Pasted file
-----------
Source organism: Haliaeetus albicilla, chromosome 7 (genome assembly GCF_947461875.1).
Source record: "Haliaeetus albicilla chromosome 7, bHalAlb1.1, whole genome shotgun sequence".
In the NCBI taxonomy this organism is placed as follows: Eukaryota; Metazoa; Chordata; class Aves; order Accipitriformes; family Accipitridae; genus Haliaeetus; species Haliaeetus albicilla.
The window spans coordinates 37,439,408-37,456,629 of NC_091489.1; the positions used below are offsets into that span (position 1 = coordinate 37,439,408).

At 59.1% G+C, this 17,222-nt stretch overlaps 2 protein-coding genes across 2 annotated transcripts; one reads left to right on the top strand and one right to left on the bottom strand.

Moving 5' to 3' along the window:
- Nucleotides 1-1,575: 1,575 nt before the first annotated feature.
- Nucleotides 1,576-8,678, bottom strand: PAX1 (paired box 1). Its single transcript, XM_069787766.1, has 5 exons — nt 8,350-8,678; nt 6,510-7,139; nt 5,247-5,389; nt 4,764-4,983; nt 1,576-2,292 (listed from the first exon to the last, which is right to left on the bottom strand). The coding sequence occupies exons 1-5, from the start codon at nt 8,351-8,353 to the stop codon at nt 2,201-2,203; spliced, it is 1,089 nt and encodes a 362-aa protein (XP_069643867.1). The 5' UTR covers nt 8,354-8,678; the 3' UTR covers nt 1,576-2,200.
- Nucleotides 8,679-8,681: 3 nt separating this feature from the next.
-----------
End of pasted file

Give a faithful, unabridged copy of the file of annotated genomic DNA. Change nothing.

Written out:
Source organism: Haliaeetus albicilla, chromosome 7 (genome assembly GCF_947461875.1).
Source record: "Haliaeetus albicilla chromosome 7, bHalAlb1.1, whole genome shotgun sequence".
In the NCBI taxonomy this organism is placed as follows: Eukaryota; Metazoa; Chordata; class Aves; order Accipitriformes; family Accipitridae; genus Haliaeetus; species Haliaeetus albicilla.
The window spans coordinates 37,439,408-37,456,629 of NC_091489.1; the positions used below are offsets into that span (position 1 = coordinate 37,439,408).

At 59.1% G+C, this 17,222-nt stretch overlaps 2 protein-coding genes across 2 annotated transcripts; one reads left to right on the top strand and one right to left on the bottom strand.

Moving 5' to 3' along the window:
- Nucleotides 1-1,575: 1,575 nt before the first annotated feature.
- Nucleotides 1,576-8,678, bottom strand: PAX1 (paired box 1). Its single transcript, XM_069787766.1, has 5 exons — nt 8,350-8,678; nt 6,510-7,139; nt 5,247-5,389; nt 4,764-4,983; nt 1,576-2,292 (listed from the first exon to the last, which is right to left on the bottom strand). The coding sequence occupies exons 1-5, from the start codon at nt 8,351-8,353 to the stop codon at nt 2,201-2,203; spliced, it is 1,089 nt and encodes a 362-aa protein (XP_069643867.1). The 5' UTR covers nt 8,354-8,678; the 3' UTR covers nt 1,576-2,200.
- Nucleotides 8,679-8,681: 3 nt separating this feature from the next.